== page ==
Problem detecting rotation in rotary encoder.

Hello. I need to use a rotary encoder in a project that involves menus displayed in a I2C LCD.
I bought one and tried to make it work with some codes from internet. None of them worked for me so I tried to guess it by using the code below.

My encoder has a button and 5 pins. I don’t have the model number so I couldn’t find the datasheet. It does not come in a module.

In the code below I attached interrupts to pins 2 and 3, and i connected them to the pins A and B of the rotary encoder.
I connected the pin C to ground.

#include <Arduino.h>

struct state {
	int a, b;
};

void isr();

void setup() {
	pinMode(2, INPUT_PULLUP);
	pinMode(3, INPUT_PULLUP);
	Serial.begin(115200);
	attachInterrupt(0, isr, CHANGE);
	attachInterrupt(1, isr, CHANGE);
}

void isr() {
	state buff = {digitalRead(2), digitalRead(3)};
	Serial.print(buff.a ? 'H' : 'L');
	Serial.println(buff.b ? 'H' : 'L');
}

void loop() {
}

And the output was like this:

When I turned the encoder clockwise once:

LH
LH
HH
HH

When I turned the encoder counterclockwise:

LL
LL
HH
HH

So I decided to use only an interrupt in A and detect the next state after a HH. If it was LH, the encoder was turning clockwise; if it was LL, it was turning counterclockwise. I implemented that in this code.

#include <Arduino.h>

struct state {
	int a, b;
};

void isr();
void button();

state prev = {1, 1};
int counter = 0, butcounter = 0;
bool change = true, but = false;
unsigned long t = 0;

void setup() {
	pinMode(2, INPUT_PULLUP);
	pinMode(3, INPUT_PULLUP);
	pinMode(4, INPUT_PULLUP);
	Serial.begin(115200);
	attachInterrupt(1, isr, CHANGE);
}

void isr() {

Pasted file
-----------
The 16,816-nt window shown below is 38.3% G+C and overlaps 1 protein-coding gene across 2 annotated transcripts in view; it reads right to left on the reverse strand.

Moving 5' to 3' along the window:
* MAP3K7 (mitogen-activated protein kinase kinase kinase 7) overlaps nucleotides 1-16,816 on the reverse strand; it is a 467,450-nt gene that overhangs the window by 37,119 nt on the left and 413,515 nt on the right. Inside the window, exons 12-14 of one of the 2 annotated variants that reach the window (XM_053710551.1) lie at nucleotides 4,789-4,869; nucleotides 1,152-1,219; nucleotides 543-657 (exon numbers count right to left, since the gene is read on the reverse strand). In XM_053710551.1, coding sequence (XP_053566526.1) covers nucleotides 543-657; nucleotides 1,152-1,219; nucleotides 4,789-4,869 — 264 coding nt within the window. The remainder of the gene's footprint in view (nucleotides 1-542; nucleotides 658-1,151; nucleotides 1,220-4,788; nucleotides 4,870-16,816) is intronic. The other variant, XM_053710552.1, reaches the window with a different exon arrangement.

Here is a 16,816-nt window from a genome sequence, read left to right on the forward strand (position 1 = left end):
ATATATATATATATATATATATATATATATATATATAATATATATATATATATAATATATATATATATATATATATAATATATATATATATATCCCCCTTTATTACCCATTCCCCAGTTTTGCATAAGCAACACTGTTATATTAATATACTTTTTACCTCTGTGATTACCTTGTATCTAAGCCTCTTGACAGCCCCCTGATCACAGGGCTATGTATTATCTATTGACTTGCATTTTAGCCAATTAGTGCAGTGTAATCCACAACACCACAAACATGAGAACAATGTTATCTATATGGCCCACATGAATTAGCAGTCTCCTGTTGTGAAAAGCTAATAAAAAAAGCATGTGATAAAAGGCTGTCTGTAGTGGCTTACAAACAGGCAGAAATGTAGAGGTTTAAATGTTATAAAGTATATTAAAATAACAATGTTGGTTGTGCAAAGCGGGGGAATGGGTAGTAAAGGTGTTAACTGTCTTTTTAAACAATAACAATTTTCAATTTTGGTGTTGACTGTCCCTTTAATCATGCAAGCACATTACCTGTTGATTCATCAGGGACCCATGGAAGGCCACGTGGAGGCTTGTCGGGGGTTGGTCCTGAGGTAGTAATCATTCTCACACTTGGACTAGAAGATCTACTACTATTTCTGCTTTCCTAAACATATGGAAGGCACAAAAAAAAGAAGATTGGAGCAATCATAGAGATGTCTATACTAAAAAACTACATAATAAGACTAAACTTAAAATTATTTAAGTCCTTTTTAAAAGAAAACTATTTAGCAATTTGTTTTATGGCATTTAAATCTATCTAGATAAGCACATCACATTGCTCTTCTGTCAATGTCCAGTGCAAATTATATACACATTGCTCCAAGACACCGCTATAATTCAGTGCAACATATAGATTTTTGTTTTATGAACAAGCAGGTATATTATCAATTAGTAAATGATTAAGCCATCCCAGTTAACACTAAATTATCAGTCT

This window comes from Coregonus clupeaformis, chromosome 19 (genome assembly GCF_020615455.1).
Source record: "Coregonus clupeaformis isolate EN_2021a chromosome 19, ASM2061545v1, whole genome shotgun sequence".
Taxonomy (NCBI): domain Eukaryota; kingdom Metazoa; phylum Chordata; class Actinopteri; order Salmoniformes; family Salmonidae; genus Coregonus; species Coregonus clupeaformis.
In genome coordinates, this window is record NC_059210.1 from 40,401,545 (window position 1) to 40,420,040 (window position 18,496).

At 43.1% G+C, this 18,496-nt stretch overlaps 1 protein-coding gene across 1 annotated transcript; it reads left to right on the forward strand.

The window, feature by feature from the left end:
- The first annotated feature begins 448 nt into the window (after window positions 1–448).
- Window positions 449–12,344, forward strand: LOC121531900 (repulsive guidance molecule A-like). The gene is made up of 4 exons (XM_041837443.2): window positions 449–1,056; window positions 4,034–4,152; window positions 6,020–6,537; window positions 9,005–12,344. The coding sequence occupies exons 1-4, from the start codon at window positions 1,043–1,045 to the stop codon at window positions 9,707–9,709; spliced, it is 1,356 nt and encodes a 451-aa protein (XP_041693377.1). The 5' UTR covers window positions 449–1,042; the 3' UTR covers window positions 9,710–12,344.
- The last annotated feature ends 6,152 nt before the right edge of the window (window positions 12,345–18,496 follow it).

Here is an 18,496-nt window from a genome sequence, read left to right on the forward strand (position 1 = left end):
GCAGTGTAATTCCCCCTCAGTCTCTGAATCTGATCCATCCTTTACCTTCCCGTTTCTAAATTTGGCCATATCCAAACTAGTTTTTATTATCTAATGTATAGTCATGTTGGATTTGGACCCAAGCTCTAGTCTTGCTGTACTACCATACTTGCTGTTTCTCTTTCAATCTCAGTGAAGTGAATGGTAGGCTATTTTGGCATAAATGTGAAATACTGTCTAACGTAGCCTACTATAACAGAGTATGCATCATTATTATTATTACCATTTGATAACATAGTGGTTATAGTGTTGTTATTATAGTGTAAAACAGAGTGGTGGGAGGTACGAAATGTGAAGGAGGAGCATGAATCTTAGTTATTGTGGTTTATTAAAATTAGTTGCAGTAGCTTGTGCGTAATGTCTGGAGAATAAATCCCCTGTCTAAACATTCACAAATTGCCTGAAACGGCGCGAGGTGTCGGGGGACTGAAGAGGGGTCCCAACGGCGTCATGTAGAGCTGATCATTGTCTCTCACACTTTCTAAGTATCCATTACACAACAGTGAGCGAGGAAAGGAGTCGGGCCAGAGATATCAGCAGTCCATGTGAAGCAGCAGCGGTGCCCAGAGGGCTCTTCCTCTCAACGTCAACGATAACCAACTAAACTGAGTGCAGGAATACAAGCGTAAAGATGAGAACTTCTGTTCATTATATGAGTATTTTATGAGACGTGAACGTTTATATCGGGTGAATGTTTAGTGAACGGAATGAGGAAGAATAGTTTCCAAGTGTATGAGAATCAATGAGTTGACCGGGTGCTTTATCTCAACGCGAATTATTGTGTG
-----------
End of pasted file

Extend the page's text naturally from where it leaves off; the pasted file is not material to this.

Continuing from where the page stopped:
state buff = {digitalRead(3), digitalRead(4)};
	if (!(buff.a && buff.b)) {
		if (prev.a && prev.b) {
			if (!buff.a && buff.b) {
				counter++;
				change = true;
			} else if (!buff.a && !buff.b) {
				counter--;
				change = true;
			}
		}
		prev = buff;
	} else {
		prev = {1, 1};
		t = millis();

	}
}

void button() {
	if (millis() > t+500) {
		but = true;
	}
}

void loop() {
	if (change) {
		change = false;
		Serial.println(counter);
	} else if (but) {
		but = false;
		Serial.println();
		Serial.print(++butcounter);
		Serial.println(". Button!");
		Serial.println();
	}
}

And connected the arduino nano as it is shown in the image attached.
The encoder worked fine, the counter increased when I turned it CW and decreased when it went CCW. The button also worked. Then I used it in my project and connected it the same way. It worked for a while and then stopped. When I used the code above to test it once more, it didn’t work properly. I connected the pin A to pin 2 and pin B to 3 and attached at both interrupts in CHANGE mode. To my surprise the B pin was changing all the time and most of the time it was low. A day later the encoder worked for a while and then happened the same. My question is: Am I using the rotary encoder correctly? If I’m not, how is it supposed to be used?
Is the encoder broken?

I’m sorry if I’ve written too much but I wanted to detail it as much as possible. Thank you!

  1. Don't do serial.print(), delay(), etc. in interrupts

  2. Your encoder is connected incorrectly. Here is one way for an encoder switch to be wired (using INPUT_PULLUP):

There are a number of good encoder libraries, and good tutorials, like this one. Please spend some time studying them.

Thank you. I'll try it out. Btw, the link to the library does not work.

You can just loose all those resistors and capacitors, its going to work fine directly connected. No debouncing
is needed for an encoder because it will self correct (a bounce alternates between two neighbouring counts,
something you have to expect anyway).

If there are long wires to the encoder you might need to augment the internal pullups with external 4k7 resistors.